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As a structural engineer, I spend a considerable amount of time each day thinking about things falling down. That may seem like an unusual mindset, but it’s critical in a systematic approach to structural integrity. If you don’t anticipate how a structure can fail; you can’t institute designs to address them in advance. In […]
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After being in Indianapolis for two days for a wonderful seminar by Hillsdale College, I was going to write a post on the pluses and minuses of our trip. I have about twelve complaints about Delta Airlines in Atlanta just for our return trip, including their not asking local passengers to stay in their seats so the rest of us could try to make our connections; about sending us to a gate where the next flight to Orlando would be leaving, only to find out it was full; about giving us boarding passes that had red streaks that prevented the bar code being read the next morning at TSA. I’m not going to complain anymore than that, although there are lots of other annoying, stupid and inconvenient occurrences. (Did I say we were told to get to the airport at 5:30am for an 8:00am flight??
Okay, now I’ll stop—or I will completely destroy my premise for this post.
I’ve been fascinated by the St. Francis Dam failure since I first found out about it. For those who are unaware of or who’ve forgotten about it, the St Francis Dam failure, which occurred in 1928, was the greatest civil engineering failure in the United States in the 20th century (the Johnstown Flood killed many more people, but it took place in 1889), and except for the San Francisco Earthquake, caused more deaths than any other event in California history. Until recently, however, it was relatively hard to find much information on the topic. There was a book about the disaster by a local retired rancher, Charles Outland, who had been a high school senior in Santa Paula at the time the St Francis flood waters raged through town, which was published in the early 1960’s, but that was about it. Since then a couple more books have been published and an engineering professor who has extensively studied the failure and developed a detailed analysis thereof has written and given talks on the subject so that it’s now possible to flesh out the subject in great detail (I’ll provide links to the books at the end of this article; all other links will be in the text). The most interesting aspect of the story to me, however, is the way in which this event touches on and impacts so many other stories.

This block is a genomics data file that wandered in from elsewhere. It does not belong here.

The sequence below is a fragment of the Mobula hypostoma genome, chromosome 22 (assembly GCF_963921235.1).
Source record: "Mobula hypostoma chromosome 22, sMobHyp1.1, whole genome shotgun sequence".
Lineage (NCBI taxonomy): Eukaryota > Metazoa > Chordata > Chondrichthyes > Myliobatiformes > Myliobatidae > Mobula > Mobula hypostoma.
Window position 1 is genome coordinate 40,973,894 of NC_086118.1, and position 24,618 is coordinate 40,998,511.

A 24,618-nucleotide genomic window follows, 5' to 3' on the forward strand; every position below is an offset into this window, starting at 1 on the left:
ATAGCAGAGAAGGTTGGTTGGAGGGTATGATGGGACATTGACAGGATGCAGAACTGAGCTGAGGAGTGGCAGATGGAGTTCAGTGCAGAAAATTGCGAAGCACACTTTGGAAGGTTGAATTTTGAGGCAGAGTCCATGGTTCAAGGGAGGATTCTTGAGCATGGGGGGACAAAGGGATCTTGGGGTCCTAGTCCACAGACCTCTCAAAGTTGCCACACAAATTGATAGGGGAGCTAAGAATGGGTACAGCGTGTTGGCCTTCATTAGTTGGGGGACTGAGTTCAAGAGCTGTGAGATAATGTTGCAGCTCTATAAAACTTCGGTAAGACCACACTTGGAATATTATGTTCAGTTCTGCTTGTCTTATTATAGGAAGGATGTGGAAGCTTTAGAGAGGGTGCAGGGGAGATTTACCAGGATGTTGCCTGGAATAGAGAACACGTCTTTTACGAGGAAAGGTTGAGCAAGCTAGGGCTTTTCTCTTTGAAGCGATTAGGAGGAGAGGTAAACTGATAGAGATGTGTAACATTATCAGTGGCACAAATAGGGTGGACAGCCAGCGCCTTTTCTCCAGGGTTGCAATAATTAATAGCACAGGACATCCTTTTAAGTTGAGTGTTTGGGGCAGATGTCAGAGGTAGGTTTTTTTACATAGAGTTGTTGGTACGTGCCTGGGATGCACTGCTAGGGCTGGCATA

On a recent episode of the Mad Dogs & Englishmen podcast, starting around 25’45”, National Review‘s Kevin Williamson and Charles C.W. Cooke asked each other about their political fears. Both agreed that the world is a much less scary place than it was a few decades ago. The chance of a civilization-ending nuclear exchange are greatly diminished; medicine continues to improve; violent crime is down significantly in the United States, etc.
Which is hardly to say everything’s perfect. Williamson pointed out that while the old Dr. Strangelove scenarios are far less likely, the chance of an odd nuclear weapon here or there is concerning, especially for someone who works at National Review’s address (or, for that matter, in Tel Aviv). Moreover, our increasing globalization gives contagious diseases an advantage and it’s possible that could get nasty again.